In today’s column, my very first for Fortune, I’d like to officially welcome you back to the stock market. According to the Federal Reserve’s latest Z.1 release, it’s official—you’re in again. In fact, you’re just about as in as you’ve ever been.

In the last five years, the percentage of your household’s financial assets invested in the securities markets has increased by a whopping 25%. That’s a major behavioral change from what you had doing been since the last recession: shunning the markets, hoarding cash—even in retirement accounts—stockpiling treasury bonds and gold, deleveraging your personal balance sheet, and waiting for the next shoe to drop.

But that was then…

As of this writing, you (the collective “you,” that is) hold some $13.3 trillion in corporate equities, defined as stocks and bonds issued by corporations. Approximately $7.7 trillion of this total is in mutual funds.

This means that approximately 35% of all household financial assets are “at risk.” In fact, we’re now getting back to investment market participation levels not seen since the third quarter of 2007, during which 34% of all household assets were invested. The two previous peaks before then were Q1 2000 (43%) and 1968 (31%). Bears will note that these moments coincided nicely with the onset of the last three major bear markets, 1966 to 1982, 2000 to 2002, and 2007 to 2009.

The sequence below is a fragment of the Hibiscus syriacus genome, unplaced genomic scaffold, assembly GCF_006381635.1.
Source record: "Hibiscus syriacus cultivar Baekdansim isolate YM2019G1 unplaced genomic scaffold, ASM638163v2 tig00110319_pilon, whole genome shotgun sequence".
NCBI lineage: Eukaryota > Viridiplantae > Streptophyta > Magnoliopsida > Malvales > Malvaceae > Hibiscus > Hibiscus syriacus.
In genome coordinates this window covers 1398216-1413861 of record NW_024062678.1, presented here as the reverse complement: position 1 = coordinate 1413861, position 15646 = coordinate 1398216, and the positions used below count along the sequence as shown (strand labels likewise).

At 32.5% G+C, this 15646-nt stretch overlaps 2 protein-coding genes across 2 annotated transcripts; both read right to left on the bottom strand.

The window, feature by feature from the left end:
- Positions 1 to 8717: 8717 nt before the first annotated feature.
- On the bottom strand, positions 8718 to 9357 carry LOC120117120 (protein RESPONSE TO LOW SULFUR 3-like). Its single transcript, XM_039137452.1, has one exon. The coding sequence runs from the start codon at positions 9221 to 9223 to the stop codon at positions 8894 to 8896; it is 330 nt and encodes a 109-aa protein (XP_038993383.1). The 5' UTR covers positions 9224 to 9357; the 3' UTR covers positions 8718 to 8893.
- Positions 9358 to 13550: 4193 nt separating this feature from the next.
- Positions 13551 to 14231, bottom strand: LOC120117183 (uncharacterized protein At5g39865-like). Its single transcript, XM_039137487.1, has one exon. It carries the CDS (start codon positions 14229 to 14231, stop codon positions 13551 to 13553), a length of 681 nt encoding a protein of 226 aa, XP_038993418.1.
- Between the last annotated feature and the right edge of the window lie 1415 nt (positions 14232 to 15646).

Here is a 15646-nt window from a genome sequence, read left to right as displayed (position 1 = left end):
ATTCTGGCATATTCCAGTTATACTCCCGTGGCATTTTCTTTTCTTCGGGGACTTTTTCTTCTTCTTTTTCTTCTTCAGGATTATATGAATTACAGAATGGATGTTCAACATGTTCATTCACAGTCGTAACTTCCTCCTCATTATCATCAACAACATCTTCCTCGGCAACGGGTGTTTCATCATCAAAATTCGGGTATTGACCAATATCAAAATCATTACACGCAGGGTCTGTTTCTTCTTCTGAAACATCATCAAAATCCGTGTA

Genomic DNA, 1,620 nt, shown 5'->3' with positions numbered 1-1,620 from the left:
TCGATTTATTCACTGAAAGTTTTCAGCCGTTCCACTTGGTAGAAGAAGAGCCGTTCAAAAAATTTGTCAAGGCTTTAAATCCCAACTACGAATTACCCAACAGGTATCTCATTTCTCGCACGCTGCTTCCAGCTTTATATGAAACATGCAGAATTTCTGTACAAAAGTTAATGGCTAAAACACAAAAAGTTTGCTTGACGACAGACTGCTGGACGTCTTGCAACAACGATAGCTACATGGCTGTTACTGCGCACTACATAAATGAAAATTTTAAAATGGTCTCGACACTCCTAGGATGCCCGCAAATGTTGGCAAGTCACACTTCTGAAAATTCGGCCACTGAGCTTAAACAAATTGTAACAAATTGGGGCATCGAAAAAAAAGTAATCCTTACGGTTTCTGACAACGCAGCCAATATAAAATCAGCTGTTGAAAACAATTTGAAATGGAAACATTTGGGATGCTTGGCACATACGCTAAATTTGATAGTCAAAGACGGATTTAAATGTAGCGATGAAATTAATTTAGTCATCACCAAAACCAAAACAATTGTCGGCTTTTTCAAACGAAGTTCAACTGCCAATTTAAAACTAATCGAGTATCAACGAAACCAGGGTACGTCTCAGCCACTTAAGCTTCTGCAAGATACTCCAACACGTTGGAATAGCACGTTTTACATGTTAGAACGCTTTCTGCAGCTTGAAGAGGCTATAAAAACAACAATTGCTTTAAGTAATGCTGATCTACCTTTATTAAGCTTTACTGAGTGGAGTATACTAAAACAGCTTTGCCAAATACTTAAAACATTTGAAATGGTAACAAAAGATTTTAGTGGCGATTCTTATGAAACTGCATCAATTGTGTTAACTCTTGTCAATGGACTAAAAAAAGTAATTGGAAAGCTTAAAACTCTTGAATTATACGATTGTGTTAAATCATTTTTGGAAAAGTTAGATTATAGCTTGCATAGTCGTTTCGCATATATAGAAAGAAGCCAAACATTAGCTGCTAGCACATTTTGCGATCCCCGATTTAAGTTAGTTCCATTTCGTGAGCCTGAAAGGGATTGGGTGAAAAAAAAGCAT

If this seems ominous, it shouldn’t. The economy itself has become increasingly financialized over the years and American retirement has become much more dependent on investable assets. Viewed through this prism, stock market participation rates for households should be close to historical peaks.

To celebrate your undeniable comeback, let’s take a look at how you’re putting money to work these days.

The most significant change we can observe is your newfound preference for low-cost indexing. Five years ago, there was a debate between Fidelity Investments and Vanguard, largely played out in the press, over which firm held the most market share within the mutual fund industry. That debate would be laughable today, as Vanguard has since increased its assets under management from $1.2 trillion to over $3 trillion. To put that into context, Vanguard now manages more money than every single hedge fund on earth, combined.